When I was about 16 years old, I had my first summer job working at the Board of Canvassers for the City of Warwick. I helped people register to vote and got a backstage pass to politics in Warwick. The work was easy, but the gossip was stimulating, and it sparked an interest in current events that would eventually lead me down the path of journalism.
Also at that time, I met John Howell.
I had seen him around at high school events, always with a pad and camera in hand, and knew him as “that guy” from the Warwick Beacon. Back then, I had never heard of the Cranston Herald or the Johnston Sun Rise, and I had no idea that most newspapers in the state are connected through John, who was one of the founding members of the Rhode Island Newspaper Group.
From what I could see, he was just a reporter.
So when John Howell asked a 16-year-old version of me what I planned to do when I grew up, I didn’t think it particularly bold to say, “I’m going to own the Beacon.”
I never forgot that moment, and apparently, neither did John. A few years later, I walked into the Beacon office after my freshman year of college and asked for an internship. Remembering me as “that girl” from City Hall, John consented.
To be completely honest, I wasn’t exactly an instant star. I was intimidated by John and by the business, and there were plenty of nights when I left the office wondering if I was really cut out for newspapers. It took me hours to write a short story, and I spent even longer preparing for interviews, writing down my questions beforehand and sometimes even practicing my greeting before dialing the phone.
Still, John would sit with me for as long as it would take to edit the story. He never coddled me, which I appreciate now (I don’t know that I did at the time), and every piece of criticism he gave was deserved. He treated me like an equal, and expected me to conduct myself like any one of his reporters. I was still terrified walking into that office, but I knew immediately that I was learning things I couldn’t in a classroom. Back at Northeastern, I set myself apart from my classmates with my newfound confidence in interviews. My writing had improved tenfold, and instead of taking hours to crank out a story, I could rattle off 18 inches of copy in 45 minutes.
Fast-forward another three years, and I was fresh out of college, diploma in hand. I graduated early, so I decided to give myself a breather. I had hustled a lot to finish in less than four years, so I figured I deserved a couple of months off before hitting the pavement in search of a career.
In the meantime, I returned to what I knew – the Board of Canvassers.
I had barely gotten back into the swing of things when a familiar face breezed by the door. I caught John’s eye and he backtracked into the office. He didn’t waste any time questioning why a wide-eyed and idealistic would-be reporter was wasting time in city government. Within minutes, he had a proposition.
“How would you like to be an editor?”
College co-ed to editor in one month? At the tender age of 21?
It sounded too good to be true.
It turned out that the then-editor of the Herald and Sun Rise was nearing the end of her pregnancy, and they needed someone to take over during her maternity leave. The person originally lined up for the job didn’t work out and John was scrambling.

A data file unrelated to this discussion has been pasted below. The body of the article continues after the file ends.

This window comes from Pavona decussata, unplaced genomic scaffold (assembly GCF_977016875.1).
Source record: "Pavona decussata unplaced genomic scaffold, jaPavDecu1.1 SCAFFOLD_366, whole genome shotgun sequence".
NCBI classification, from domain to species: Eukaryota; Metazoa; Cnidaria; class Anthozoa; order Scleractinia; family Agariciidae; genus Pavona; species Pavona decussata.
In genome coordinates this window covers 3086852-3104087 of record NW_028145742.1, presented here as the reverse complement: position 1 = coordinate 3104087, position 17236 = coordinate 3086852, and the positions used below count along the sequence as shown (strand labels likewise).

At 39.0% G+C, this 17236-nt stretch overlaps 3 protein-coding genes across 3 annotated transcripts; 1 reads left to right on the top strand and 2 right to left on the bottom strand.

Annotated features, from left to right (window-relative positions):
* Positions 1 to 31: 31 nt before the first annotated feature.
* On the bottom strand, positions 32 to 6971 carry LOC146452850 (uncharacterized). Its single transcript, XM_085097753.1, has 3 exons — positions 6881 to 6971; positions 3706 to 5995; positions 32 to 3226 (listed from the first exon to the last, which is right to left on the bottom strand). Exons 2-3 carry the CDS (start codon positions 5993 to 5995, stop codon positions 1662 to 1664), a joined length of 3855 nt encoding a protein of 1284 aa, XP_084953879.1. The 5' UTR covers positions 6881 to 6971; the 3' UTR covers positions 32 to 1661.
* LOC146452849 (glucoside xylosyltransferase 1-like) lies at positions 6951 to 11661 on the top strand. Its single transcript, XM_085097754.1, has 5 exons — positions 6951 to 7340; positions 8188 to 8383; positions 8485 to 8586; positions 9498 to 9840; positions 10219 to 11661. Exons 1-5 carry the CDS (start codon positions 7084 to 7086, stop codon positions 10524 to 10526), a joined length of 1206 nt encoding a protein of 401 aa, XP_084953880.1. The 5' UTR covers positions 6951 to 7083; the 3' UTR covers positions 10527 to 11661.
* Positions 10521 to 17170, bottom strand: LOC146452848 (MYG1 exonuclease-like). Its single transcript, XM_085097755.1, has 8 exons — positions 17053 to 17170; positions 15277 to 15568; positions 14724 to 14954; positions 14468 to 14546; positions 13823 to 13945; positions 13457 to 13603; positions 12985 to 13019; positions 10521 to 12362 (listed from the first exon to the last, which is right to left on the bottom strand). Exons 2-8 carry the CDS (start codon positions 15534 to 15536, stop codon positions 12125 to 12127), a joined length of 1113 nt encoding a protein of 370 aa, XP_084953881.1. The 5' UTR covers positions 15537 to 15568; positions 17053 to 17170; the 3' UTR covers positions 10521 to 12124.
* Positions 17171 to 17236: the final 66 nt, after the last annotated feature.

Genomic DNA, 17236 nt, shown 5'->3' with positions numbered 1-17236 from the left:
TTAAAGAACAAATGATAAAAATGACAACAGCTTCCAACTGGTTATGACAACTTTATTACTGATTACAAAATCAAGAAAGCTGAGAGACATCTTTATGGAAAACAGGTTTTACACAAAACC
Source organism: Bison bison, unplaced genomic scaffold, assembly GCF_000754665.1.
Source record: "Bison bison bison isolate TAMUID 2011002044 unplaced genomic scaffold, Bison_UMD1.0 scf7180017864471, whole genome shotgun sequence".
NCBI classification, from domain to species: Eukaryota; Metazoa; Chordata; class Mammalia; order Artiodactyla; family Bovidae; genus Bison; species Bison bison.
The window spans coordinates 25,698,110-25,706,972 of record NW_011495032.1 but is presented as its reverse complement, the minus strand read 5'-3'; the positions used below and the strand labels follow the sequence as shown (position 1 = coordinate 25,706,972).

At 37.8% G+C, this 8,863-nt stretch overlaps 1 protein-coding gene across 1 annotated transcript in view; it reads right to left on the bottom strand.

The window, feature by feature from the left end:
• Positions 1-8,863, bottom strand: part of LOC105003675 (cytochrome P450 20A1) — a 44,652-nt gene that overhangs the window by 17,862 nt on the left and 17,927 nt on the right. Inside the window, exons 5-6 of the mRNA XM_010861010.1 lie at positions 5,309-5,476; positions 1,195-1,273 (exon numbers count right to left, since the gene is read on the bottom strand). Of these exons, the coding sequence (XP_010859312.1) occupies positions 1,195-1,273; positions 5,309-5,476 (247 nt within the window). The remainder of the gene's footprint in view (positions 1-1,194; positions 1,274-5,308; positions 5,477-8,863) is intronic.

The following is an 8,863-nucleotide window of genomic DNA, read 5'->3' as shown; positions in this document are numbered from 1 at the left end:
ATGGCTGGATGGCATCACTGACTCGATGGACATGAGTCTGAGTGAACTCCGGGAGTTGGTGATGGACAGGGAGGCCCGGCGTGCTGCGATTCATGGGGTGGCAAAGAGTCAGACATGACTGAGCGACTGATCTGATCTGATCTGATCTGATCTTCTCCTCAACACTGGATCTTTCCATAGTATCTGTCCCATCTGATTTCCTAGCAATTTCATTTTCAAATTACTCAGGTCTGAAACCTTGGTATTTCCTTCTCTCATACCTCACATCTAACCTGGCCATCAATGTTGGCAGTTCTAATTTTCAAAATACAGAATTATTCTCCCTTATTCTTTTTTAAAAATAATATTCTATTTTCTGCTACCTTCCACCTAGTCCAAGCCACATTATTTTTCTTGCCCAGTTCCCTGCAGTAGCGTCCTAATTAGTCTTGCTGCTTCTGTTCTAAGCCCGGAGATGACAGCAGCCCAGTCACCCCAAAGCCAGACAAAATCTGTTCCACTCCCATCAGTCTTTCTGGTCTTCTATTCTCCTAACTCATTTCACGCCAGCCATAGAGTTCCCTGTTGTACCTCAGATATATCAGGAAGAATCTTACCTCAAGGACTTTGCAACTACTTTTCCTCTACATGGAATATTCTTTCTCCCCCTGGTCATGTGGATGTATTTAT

The next day, I officially interviewed with John. He asked my thoughts on the future of print journalism and on the importance of a web presence for small papers. He shared his fears for small newspapers, but also his unwavering faith that nothing could replace reading a story in black and white. In that way, John was like any cub reporter, with hope for the future and dedication to his craft. It gave me hope too, not just for the future of print, but for the path I was choosing to take. Listening to him talk about the people he has met and the stories he has told reminded me why I wanted to own the Beacon in the first place.
When I left the office that day, I couldn’t wait to return on Monday. I was going to shadow the editor and get a feel for the work ahead of me.
On Sunday, I awoke to a voicemail from John. The editor had gone into labor early, which meant I was it. I had Monday to learn the ropes, and on Tuesday I had a paper to put out.
“I guess it’s sink or swim,” he said in the message.
I had to listen to it a couple times to get a handle on the situation. I was 21, with no management experience, and was completely unfamiliar with the software used to layout the Beacon newspapers. I knew no one in the office other than John.
But by some grace of God, I swam. Looking back now, it had everything to do with the foundation that John had laid for me. And for some reason, unbeknownst to me, he believed in me. He had been doing this job for decades, so if he thought I was up for the challenge, he must be right. Right? That vote of confidence got me through some really stressful days.
It still does, four years later.
Ask around at newspapers across the state, and many of the journalists will tell you that they started at the Beacon. They’ll share similar stories of sitting at John’s side, watching him turn paragraphs into stories and blank boxes into front pages. It seems to be a rite of passage for writers in Rhode Island, because if you’re going to learn the business, you might as well learn from the best.
Happy birthday, John.